If you haven’t heard by now, Spike Lee has turned to the crowdfunding website Kickstarter to raise $1.25 million to make his new film, which he’s described as a ‘psychological bloody thriller.’
Since launching his campaign 11 days ago, Lee as amassed more than 2,400 financial backers, raised $508,000, and still has 19 days to go.
Sounds great right?
However, Lee’s Kickstarter success has also generated strong criticism from the media. Yesterday the 56-year-old filmmaker made an appearance on Bloomberg TV’s Street Smart and had a heated debate about the backlash he’s recieved for using Kickstarter.
Steet Smart host Trish Regan started out the segment saying “Do the Right Thing… that’s what many are saying to Spike Lee as they call on the fame director to end his new Kickstarter campaign.”
Lee then interrupted Regan asking, “why would you open like that. Why would you open like that?”
“First of all, you don’t know how much money I have,” the Malcolm X director shot back. “You’ve never seen me before in your life.”
After defending his Kickstarter campaign and discussing why he turned to crowdfunding to make his new project, Lee procceded to call Regan a “hater.” “Don’t worry about haters like her,” he says. “We’re going to get this. You cannot be for my film if you open the segment like that. That was pure hate.”
During an interview with theGrio’s Chris Witherspoon Lee talked about his reason for using Kickstarter.
“I needed to go to Kickstarter to get this film made because this is not necessarily a Hollywood film, Lee said. “It’s more like an independent film.”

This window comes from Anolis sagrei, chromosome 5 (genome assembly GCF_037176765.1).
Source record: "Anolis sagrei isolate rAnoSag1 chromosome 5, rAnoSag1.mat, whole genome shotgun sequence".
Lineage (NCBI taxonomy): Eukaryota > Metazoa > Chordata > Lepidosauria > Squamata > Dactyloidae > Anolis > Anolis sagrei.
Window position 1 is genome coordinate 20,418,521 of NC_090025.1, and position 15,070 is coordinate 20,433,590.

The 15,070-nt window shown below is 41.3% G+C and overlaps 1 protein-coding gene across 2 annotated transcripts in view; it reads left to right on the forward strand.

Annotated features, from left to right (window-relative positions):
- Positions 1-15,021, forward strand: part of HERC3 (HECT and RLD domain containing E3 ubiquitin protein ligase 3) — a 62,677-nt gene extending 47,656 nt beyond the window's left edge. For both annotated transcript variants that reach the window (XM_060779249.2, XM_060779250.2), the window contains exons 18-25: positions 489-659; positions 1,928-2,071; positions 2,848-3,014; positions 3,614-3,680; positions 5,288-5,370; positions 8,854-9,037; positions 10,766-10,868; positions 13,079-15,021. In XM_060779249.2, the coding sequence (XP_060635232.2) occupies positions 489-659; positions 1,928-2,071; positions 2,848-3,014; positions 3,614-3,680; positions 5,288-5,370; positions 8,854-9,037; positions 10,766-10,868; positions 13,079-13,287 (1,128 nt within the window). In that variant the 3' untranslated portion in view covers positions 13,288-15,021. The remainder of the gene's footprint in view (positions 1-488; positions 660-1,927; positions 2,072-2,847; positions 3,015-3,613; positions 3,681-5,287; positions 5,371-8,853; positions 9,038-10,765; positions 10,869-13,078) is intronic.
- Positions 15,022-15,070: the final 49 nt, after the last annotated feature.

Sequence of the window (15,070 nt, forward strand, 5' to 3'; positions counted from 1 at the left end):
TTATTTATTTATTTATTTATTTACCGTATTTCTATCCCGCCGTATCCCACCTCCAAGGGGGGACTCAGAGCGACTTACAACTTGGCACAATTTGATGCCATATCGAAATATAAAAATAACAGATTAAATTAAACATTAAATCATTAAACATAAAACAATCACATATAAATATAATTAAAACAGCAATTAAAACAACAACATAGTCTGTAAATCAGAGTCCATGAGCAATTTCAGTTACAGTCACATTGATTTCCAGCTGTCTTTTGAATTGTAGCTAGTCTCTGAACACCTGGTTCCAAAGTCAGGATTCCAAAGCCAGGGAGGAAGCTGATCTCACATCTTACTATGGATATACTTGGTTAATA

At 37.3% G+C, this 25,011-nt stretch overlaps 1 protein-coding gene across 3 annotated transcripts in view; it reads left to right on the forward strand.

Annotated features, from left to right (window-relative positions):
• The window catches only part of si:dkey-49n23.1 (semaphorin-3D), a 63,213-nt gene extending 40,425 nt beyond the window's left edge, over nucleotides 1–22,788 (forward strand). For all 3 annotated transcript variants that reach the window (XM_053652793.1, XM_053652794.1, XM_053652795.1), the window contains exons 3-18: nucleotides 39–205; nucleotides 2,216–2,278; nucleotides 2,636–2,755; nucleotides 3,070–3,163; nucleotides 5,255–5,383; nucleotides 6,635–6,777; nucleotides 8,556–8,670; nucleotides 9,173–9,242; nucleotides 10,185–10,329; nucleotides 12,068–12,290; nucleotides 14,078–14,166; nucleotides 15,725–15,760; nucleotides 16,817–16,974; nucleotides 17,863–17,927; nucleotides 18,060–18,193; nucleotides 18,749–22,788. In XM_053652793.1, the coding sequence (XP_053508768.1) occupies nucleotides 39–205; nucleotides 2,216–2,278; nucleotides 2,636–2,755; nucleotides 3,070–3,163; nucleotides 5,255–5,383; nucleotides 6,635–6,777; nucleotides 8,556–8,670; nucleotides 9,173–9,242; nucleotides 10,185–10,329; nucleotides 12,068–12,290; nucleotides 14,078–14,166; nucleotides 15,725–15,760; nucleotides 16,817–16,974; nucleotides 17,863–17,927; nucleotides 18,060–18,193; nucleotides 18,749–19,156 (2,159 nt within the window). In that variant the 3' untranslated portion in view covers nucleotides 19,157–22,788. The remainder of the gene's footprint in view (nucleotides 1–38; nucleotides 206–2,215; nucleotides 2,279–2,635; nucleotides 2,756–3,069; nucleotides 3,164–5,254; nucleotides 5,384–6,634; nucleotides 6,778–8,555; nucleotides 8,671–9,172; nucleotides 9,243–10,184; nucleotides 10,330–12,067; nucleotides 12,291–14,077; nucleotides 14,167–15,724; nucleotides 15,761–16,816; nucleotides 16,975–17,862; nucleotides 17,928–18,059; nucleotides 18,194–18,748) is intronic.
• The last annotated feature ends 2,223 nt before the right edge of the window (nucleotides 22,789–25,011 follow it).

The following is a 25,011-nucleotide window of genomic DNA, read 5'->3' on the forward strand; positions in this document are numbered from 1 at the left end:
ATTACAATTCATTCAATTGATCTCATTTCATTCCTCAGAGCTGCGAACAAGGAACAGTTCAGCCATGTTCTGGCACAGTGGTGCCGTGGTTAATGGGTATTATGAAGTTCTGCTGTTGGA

The 56-year-old Brooklyn native then said he doesn’t envision his contemporaries in the industry, like Martin Scorsese, Steven Spielberg or Clint Eastwood, following in his footsteps and turning to Kickstarter to fund their future films.
“Anybody could do this, but Steven Spielberg,” Lee said. “Spielberg, Clint Eastwood, Scorsese, they don’t have to do that.” Why? “Because they don’t have to do it,” he said “They’re great filmmakers and they’re beloved by the studios.
“I think if you don’t need it [money], let the other ones have it,” Kormákur said. “Or if it helps the whole thing to get attention maybe that’s a good way of doing it…”
“But I’m basically saying, I don’t think he needs it. I’m sure he can finance his project differently. But who am I to judge him.”
What do you think? Is it fair for an established director like Spike Lee to use Kickstarter to raise funds?
Watch Chris Witherspoon discuss Spike Lee’s Kickstarter campaign on MSNBC’s ‘Weekends with Alex Witt’ below:
Follow Chris Witherspoon on Twitter for more Entertainment news at @WitherspoonC